New Bridge to the Valley
The bike and pedestrian bridge will connect Mitchell Park to Hank Aaron trail and Menomonee Valley.
On a recent morning I got up early to photograph the workers crane in the first section of a new 270-foot long bike and pedestrian bridge from the Domes to the new park and extension of the Hank Aaron State Trail under construction in the Menomonee Valley. The whole lift took about an hour and was in place by 9:30 AM.
The remaining two 103 foot long sections will be lifted into place soon. There are good spectating opportunities from the sidewalk on the 27th Street Viaduct. If you want to watch, you should probably show up no later than 7:30 in the morning. Dress warm in case you have to stand around and wait for a couple of hours like I did.
The new park and bridge will become part of the Hank Aaron State Trail, owned and operated through a partnership of the City of Milwaukee and the Wisconsin Department of Natural Resources. When opened in summer 2013, the park will include two bike/pedestrian bridges, community gardens, access to the Menomonee River for fishing and canoeing, a mile of trails, and new habitat for birds, fish, and other wildlife. The park will become an outdoor science classroom for a new branch of the Urban Ecology Center, an organization that uses urban natural areas for hands-on science and environmental education through school partnerships and community programs. A bike/pedestrian bridge will connect the park to Mitchell Park and the Clarke Square neighborhood.
The whole redevelopment of the valley has been fun to watch. I remember in 1996 when the State approved the Hank Aaron State Trail plan and then in 2002 when City of Milwaukee had a National design competition for landscape design in what was then an industrial wasteland in the Menomonee Valley. Since then it has been undergoing slow but steady progress, and today stands as a successful example of a government and private partnership. Thanks to all that planning, new life and jobs have returned to the Valley in abundance.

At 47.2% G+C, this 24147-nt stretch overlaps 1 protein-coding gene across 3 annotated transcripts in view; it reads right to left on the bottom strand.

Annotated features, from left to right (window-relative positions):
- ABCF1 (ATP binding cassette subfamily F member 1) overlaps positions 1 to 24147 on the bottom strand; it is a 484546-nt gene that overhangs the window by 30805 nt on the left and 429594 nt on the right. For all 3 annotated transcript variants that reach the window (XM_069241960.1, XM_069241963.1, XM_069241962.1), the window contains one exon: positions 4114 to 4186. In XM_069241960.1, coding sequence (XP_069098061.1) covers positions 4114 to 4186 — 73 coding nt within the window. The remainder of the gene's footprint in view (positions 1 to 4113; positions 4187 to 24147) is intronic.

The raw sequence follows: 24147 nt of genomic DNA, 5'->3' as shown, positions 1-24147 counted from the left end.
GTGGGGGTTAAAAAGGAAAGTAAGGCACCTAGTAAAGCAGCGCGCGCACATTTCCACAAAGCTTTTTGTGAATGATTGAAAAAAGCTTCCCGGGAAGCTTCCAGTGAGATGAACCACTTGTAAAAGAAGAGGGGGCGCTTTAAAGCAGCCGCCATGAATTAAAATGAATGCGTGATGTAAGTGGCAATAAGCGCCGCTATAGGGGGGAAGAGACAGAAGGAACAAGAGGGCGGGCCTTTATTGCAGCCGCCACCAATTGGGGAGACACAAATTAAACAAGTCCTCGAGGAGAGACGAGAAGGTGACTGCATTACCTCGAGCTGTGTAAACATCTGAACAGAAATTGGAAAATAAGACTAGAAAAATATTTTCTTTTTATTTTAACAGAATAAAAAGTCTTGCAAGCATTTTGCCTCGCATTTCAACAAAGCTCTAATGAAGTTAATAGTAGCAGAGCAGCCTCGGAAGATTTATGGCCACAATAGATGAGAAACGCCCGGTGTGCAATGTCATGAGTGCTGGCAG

The Bike Federation’s new office along the trail is just one example of trail oriented development. The still- growing businesses in the Valley have already created more than 5,000 family-supporting jobs and now generate more than $12 million in state taxes and $4 million in property taxes. Just as important, life has returned to the once-abandoned industrial area. Thousands of people ride, run and walk the Hank Aaron State Trail every week. During the salmon and trout runs, I typically see dozens of people throwing flies into the river on my daily rides to and from work, and the river is thick with spawning fish and dozens of fly fishermen.
This story was originally published by the Bicycle Federation of Wisconsin.
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